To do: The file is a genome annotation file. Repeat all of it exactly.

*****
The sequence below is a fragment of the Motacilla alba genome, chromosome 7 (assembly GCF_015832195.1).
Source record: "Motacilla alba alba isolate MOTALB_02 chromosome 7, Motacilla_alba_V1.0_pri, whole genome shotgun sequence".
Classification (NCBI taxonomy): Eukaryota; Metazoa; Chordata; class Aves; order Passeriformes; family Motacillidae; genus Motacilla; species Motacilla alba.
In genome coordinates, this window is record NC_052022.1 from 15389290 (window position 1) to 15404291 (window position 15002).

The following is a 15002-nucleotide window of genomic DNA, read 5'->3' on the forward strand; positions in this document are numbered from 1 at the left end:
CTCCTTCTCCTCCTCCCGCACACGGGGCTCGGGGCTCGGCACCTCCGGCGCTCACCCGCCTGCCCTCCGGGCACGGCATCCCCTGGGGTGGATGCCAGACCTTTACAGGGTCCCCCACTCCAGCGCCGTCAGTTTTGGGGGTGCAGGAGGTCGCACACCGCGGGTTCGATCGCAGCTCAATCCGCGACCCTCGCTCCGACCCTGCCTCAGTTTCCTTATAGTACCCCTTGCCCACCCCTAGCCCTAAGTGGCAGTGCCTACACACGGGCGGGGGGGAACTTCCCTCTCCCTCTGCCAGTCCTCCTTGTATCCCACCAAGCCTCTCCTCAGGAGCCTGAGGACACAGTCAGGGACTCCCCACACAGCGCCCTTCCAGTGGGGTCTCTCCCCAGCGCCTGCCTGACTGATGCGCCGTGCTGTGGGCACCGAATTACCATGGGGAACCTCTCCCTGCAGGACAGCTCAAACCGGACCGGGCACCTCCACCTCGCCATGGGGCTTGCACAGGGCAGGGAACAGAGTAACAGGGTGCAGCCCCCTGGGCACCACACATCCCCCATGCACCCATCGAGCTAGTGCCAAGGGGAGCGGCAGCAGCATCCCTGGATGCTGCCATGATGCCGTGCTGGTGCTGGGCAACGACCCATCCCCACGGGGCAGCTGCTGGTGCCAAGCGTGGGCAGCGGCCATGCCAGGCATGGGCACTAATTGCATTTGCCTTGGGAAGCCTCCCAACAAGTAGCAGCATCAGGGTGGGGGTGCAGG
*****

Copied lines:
The sequence below is a fragment of the Motacilla alba genome, chromosome 7 (assembly GCF_015832195.1).
Source record: "Motacilla alba alba isolate MOTALB_02 chromosome 7, Motacilla_alba_V1.0_pri, whole genome shotgun sequence".
Classification (NCBI taxonomy): Eukaryota; Metazoa; Chordata; class Aves; order Passeriformes; family Motacillidae; genus Motacilla; species Motacilla alba.
In genome coordinates, this window is record NC_052022.1 from 15389290 (window position 1) to 15404291 (window position 15002).

The following is a 15002-nucleotide window of genomic DNA, read 5'->3' on the forward strand; positions in this document are numbered from 1 at the left end:
CTCCTTCTCCTCCTCCCGCACACGGGGCTCGGGGCTCGGCACCTCCGGCGCTCACCCGCCTGCCCTCCGGGCACGGCATCCCCTGGGGTGGATGCCAGACCTTTACAGGGTCCCCCACTCCAGCGCCGTCAGTTTTGGGGGTGCAGGAGGTCGCACACCGCGGGTTCGATCGCAGCTCAATCCGCGACCCTCGCTCCGACCCTGCCTCAGTTTCCTTATAGTACCCCTTGCCCACCCCTAGCCCTAAGTGGCAGTGCCTACACACGGGCGGGGGGGAACTTCCCTCTCCCTCTGCCAGTCCTCCTTGTATCCCACCAAGCCTCTCCTCAGGAGCCTGAGGACACAGTCAGGGACTCCCCACACAGCGCCCTTCCAGTGGGGTCTCTCCCCAGCGCCTGCCTGACTGATGCGCCGTGCTGTGGGCACCGAATTACCATGGGGAACCTCTCCCTGCAGGACAGCTCAAACCGGACCGGGCACCTCCACCTCGCCATGGGGCTTGCACAGGGCAGGGAACAGAGTAACAGGGTGCAGCCCCCTGGGCACCACACATCCCCCATGCACCCATCGAGCTAGTGCCAAGGGGAGCGGCAGCAGCATCCCTGGATGCTGCCATGATGCCGTGCTGGTGCTGGGCAACGACCCATCCCCACGGGGCAGCTGCTGGTGCCAAGCGTGGGCAGCGGCCATGCCAGGCATGGGCACTAATTGCATTTGCCTTGGGAAGCCTCCCAACAAGTAGCAGCATCAGGGTGGGGGTGCAGG